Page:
1. It’s probably strange that on some level I do feel sympathy for the Morlocks, and I’d be interested to learn more about their technology. They were driven to become what they were through circumstance and by no choice of their own, and yet they are the ones that come out on top. Yeah, the Eloi get to frolic in the sunshine, but the Eloi are also dinner… :P

    • I agree. There is something pitiable about the Morlocks, and something intriguing as well. The description of the booming throb of their machines from deep underground is certainly intriguing, and one feels that a more current author would probably have sent the protagonist on a extended quest through the underworld in search of the time machine. Quite typical of a Victorian gentleman that he ups sticks and goes to a museum instead!

      • Indeed. There’s a steampunk book that I want to read eventually called “Morlock Night,” based on a what-if scenario where the Morlocks duplicate the time machine and travel to Victorian England. I think it would be fascinating, just because they’re such intriguing creatures. A quest through the underworld would have been epic!

  2. “The framing narrative demands that he tells his story to a crowd of sceptical listeners, and it would be nice to be allowed to be included in this group, but any doubt in the mind of the reader is short-circuited by this call-forward. ”

    That was an incredibly popular literary device at the time. It was thought that having your main character “tell the story to someone else” made everything the author was presenting more believable. It’s a device that I’ve always had a tough time wrapping my head around.

    No question that The Time Machine has been incredibly influential in so much that was written since. Which begs the question: if Wells had never written it, what would our dystopian and time travel fiction look like?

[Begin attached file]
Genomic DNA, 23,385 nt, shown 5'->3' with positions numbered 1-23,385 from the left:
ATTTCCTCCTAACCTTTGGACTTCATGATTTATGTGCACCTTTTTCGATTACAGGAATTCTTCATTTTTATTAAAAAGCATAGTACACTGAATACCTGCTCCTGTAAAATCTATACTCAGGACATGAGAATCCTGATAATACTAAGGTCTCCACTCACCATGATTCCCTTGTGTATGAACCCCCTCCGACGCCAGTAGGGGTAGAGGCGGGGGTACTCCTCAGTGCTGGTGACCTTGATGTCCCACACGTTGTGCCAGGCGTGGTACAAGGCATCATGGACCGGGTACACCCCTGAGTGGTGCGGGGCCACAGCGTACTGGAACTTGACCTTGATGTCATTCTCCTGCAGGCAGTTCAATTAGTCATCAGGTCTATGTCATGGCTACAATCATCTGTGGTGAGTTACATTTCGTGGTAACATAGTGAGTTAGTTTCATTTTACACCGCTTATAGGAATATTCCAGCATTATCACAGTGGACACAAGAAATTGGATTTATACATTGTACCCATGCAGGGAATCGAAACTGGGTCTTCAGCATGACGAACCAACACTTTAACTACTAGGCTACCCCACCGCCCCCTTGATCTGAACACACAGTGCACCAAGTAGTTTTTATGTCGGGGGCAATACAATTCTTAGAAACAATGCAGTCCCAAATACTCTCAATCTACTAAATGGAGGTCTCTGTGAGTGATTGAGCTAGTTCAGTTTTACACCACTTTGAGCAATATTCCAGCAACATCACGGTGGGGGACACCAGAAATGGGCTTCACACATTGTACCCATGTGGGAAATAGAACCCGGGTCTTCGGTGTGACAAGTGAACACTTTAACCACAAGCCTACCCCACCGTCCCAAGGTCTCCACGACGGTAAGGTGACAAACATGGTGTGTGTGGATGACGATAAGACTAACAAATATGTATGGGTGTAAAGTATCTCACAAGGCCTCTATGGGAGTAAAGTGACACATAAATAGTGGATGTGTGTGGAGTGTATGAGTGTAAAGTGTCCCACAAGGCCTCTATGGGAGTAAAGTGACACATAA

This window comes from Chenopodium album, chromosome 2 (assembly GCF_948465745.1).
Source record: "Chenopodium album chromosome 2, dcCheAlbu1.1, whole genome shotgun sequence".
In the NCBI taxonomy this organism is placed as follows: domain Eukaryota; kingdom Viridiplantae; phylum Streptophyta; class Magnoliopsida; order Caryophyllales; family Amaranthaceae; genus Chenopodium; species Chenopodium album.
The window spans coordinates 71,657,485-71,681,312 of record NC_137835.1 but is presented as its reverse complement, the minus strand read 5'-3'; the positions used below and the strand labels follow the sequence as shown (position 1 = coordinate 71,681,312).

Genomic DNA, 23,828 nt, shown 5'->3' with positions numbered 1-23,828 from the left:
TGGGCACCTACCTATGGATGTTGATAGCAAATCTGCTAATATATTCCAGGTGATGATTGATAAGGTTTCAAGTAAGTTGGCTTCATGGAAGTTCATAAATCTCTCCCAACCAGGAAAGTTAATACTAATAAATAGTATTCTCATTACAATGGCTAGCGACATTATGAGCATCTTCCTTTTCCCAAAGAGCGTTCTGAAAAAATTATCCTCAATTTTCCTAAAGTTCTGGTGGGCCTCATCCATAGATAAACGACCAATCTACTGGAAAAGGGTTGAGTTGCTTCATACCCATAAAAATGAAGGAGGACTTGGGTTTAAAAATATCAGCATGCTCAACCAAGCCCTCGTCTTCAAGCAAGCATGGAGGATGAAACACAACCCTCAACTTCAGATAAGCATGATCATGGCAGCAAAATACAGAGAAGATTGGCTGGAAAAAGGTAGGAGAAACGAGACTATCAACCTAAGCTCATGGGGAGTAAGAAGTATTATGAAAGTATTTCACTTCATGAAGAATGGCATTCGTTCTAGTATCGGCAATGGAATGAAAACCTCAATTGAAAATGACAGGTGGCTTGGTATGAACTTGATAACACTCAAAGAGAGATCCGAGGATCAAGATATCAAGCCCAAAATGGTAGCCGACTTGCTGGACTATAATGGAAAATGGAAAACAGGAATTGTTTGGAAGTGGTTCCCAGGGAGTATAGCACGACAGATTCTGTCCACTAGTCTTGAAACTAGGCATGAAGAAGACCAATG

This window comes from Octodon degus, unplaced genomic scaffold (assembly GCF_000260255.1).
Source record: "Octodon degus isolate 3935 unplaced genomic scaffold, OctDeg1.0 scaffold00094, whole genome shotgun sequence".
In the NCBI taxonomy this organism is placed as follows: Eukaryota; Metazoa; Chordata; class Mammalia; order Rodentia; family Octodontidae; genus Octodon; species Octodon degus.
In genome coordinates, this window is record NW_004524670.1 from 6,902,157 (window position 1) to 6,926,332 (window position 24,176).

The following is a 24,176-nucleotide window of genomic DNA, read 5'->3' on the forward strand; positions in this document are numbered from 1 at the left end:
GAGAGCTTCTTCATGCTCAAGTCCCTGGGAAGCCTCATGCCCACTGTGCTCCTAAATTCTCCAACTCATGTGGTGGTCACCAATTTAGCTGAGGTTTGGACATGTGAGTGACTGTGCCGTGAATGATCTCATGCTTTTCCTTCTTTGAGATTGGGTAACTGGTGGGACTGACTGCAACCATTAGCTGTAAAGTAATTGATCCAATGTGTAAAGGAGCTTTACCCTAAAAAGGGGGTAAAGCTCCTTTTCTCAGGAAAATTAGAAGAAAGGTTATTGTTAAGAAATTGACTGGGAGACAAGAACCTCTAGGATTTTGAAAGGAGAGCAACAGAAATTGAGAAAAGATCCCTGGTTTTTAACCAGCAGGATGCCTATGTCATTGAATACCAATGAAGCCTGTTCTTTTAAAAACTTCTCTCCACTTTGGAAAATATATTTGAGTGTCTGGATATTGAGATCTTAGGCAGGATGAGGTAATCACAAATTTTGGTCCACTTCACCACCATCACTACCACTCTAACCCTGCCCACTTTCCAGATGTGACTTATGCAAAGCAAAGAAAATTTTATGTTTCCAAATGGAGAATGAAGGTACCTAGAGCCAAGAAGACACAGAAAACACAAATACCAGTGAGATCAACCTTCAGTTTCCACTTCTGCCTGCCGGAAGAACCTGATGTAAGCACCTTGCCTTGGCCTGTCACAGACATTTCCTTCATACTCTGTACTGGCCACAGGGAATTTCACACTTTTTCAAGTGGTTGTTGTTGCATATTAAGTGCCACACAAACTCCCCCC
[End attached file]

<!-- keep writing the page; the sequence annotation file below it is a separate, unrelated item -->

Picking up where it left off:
3. It was interesting how despite the Time Traveller’s interactions with the Eloi that he did not develop a more critical view of the Morlocks. He maintained a sort of scientific distance and so did we through him, from both the Eloi and the Morlocks. And even when he travelled forward, it was always from that objective stance. Probably due to, as you so well put, “when authors felt that to unduly excite the reader was somehow improper”. I like how you put that!

    • Good point. I haven’t really considered the role of objectivity in Wells to any great extent. It is quite odd that the narrator does maintain that distance in his relationships, because otherwise he is frequently depicted as a rather passionate character given to violent displays of emotion. It does make one actually think about the principle’s reliability as a narrator, and whether he is merely trying to seem like an objective scientist in front of his self-selected audience.
      My word, you really have managed to set the old thinking gears in motion!

  4. […] second publication after The Time Machine was this little known gem. Dealing with the story of an Angel who has inexplicably travelled […]